At some time, Little became a newsagent in the outer Melbourne suburb of Reservoir, continuing to support the fledgling party, and making persistent attempts to enter state and federal parliaments. He was federal senior vice-president of the DLP in 1959 and state leader from 1961 to 1968. In 1962 he represented Australia at the Tokyo conference of the Asian Peoples' Anti-Communist League. Little stood as a DLP candidate for the seat of Northcote for the Legislative Assembly elections of 1961, 1964 and 1967. He ran for the House of Representatives seat of Batman on two occasions as a DLP candidate, first at a by-election in 1962, and then at the 1963 election. He first tried for the Senate in 1958, and again in 1961 and 1964. In 1966 he made a bid for two Senate casual vacancies. Unsuccessful at that time, he finally gained a seat in the Senate at the November 1967 Senate election, becoming the first DLP candidate to obtain a quota in his own right. Taking his seat on 1 July 1968, Little was defeated at the double dissolution election of May 1974.
While in the Senate, he was a constant critic of the ALP. He stated that, while he did not believe any members of the ALP were members of the Communist Party, many of their actions and their votes were supporting communism as a world power. In conjunction with his fellow DLP senators, he called for a more active anti-communist foreign policy and was critical of the Australian Government selling wheat to China, which had been occurring since 1961. He was convinced that communists were actively supporting the permissive society to which he was opposed. He was always on the lookout for what he regarded as immorality or pornography. He attracted considerable publicity when he demanded an inquiry into the administration of La Trobe University where he alleged unmarried couples were renting university flats and women were threatened with rape if they did not indulge in permissive sex. He had to admit, however, that his newsagency sold ‘girly’ magazines, though, he said, these were stocked as unobtrusively as possible. In May 1973 he participated in an anti-abortion protest, and in August opposed the death penalty, except for terrorists, hijackers and those engaged in treason.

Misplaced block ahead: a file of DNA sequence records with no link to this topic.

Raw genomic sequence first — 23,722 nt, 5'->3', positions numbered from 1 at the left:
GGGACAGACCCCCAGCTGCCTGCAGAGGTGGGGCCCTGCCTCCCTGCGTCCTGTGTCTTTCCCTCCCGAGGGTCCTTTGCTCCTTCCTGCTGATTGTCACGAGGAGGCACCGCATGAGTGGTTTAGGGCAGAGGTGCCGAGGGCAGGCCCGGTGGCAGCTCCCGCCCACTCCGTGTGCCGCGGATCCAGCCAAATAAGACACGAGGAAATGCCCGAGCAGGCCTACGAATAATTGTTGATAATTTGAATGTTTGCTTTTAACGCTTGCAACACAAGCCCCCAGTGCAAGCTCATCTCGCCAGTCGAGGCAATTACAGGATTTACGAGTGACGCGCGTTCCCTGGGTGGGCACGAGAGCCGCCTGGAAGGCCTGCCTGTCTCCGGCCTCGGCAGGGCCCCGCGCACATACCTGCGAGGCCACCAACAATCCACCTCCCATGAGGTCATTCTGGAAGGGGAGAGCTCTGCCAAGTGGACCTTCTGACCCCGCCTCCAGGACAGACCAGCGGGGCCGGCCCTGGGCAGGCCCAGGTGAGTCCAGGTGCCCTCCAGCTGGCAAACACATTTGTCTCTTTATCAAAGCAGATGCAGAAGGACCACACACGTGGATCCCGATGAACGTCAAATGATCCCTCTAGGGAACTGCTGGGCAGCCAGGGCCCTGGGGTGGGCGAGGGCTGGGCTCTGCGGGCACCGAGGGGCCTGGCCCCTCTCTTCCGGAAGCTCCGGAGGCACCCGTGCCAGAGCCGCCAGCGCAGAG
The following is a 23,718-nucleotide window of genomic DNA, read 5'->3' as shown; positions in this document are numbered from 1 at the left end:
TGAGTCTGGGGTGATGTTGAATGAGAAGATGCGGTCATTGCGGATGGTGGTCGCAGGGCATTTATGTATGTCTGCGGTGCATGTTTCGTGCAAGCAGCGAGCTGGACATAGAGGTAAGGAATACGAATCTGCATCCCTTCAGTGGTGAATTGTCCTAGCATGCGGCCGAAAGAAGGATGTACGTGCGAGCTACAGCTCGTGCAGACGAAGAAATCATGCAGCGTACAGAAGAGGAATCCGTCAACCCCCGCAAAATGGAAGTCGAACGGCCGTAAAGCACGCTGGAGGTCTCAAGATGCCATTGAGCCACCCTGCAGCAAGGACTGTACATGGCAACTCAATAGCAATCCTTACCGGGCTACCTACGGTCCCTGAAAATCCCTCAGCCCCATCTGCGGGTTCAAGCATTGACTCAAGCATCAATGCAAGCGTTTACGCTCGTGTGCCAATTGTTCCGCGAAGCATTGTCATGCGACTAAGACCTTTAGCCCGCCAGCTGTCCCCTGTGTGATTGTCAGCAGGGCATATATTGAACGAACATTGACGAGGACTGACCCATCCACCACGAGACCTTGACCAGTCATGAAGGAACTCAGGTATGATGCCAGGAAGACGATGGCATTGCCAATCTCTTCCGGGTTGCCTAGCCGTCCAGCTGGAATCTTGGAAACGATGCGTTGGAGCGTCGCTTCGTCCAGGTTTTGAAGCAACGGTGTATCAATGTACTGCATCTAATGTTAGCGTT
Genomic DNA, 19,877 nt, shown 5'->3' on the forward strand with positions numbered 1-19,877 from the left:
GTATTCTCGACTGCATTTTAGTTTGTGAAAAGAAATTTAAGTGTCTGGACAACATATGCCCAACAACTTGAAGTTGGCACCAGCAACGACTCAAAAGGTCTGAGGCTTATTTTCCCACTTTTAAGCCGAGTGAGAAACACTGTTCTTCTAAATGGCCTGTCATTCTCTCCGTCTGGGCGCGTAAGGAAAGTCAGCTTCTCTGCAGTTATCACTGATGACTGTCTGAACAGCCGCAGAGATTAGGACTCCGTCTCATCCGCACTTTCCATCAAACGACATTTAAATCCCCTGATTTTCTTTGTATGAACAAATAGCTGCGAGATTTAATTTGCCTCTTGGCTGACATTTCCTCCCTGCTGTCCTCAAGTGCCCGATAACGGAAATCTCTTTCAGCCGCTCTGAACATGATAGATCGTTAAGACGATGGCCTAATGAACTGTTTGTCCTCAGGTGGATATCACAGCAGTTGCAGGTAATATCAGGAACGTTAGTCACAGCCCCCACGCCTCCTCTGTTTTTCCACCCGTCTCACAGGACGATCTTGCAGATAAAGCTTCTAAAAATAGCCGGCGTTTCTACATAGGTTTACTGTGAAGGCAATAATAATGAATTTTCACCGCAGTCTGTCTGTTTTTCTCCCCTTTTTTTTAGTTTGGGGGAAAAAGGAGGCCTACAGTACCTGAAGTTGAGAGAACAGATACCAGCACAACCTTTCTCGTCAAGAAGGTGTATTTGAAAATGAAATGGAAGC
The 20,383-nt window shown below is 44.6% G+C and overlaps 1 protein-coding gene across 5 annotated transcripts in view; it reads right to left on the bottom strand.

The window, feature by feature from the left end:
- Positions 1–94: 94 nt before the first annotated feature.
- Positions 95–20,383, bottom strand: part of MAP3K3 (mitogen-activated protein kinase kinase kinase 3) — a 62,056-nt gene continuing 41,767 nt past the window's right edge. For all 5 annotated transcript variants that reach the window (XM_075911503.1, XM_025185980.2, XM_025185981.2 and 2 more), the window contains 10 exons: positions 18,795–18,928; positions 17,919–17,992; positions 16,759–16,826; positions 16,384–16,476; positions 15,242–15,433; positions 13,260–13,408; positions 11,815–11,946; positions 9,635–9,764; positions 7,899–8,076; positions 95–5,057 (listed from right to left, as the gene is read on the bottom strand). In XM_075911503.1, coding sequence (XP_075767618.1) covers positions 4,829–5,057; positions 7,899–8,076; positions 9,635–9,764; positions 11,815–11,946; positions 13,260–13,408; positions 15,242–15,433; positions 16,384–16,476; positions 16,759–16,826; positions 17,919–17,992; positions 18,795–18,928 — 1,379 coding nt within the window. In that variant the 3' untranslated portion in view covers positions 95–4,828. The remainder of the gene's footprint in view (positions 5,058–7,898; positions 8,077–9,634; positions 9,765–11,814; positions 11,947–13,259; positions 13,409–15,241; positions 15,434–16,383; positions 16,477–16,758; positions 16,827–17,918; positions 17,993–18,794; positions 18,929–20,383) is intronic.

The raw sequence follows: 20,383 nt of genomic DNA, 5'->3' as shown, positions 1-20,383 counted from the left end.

Little was a keen advocate of the appropriate use of public money, and of the procedures associated therewith. In May 1970 he moved, unsuccessfully, ‘that a Joint Select Committee … be appointed to investigate the raising and distribution of revenue, to ensure that the Commonwealth and State be able to discharge properly their Constitutional functions’. The topic was not resumed until March 1972, when it was opposed by Liberal senator Cotton. Without Government support, the ALP declined to take the matter further. As a member of the Select Committee on Securities and Exchange (appointed in 1970), Little joined with the committee chairman, Liberal senator Rae, in asking probing questions of a senior partner in a Sydney stockbroking firm, who did little to disguise his displeasure at being required to answer what he described as ‘wild accusations’.
In March 1973, with the DLP holding the balance of power in the Senate, as it would until 1974, and with the ALP in Government, the Liberals’ Senator Greenwood successfully moved the disallowance of seven determinations, made under the Public Service Arbitration Act, which granted four weeks annual leave to Commonwealth employees who were union members. Little had responded to the introduction of the motion by threatening to bring in a private senator’s bill that would give the benefit to all public servants. Amendments to the Public Service Act, granting four weeks annual leave for all public servants, were introduced by Senator Willesee, and became law in April.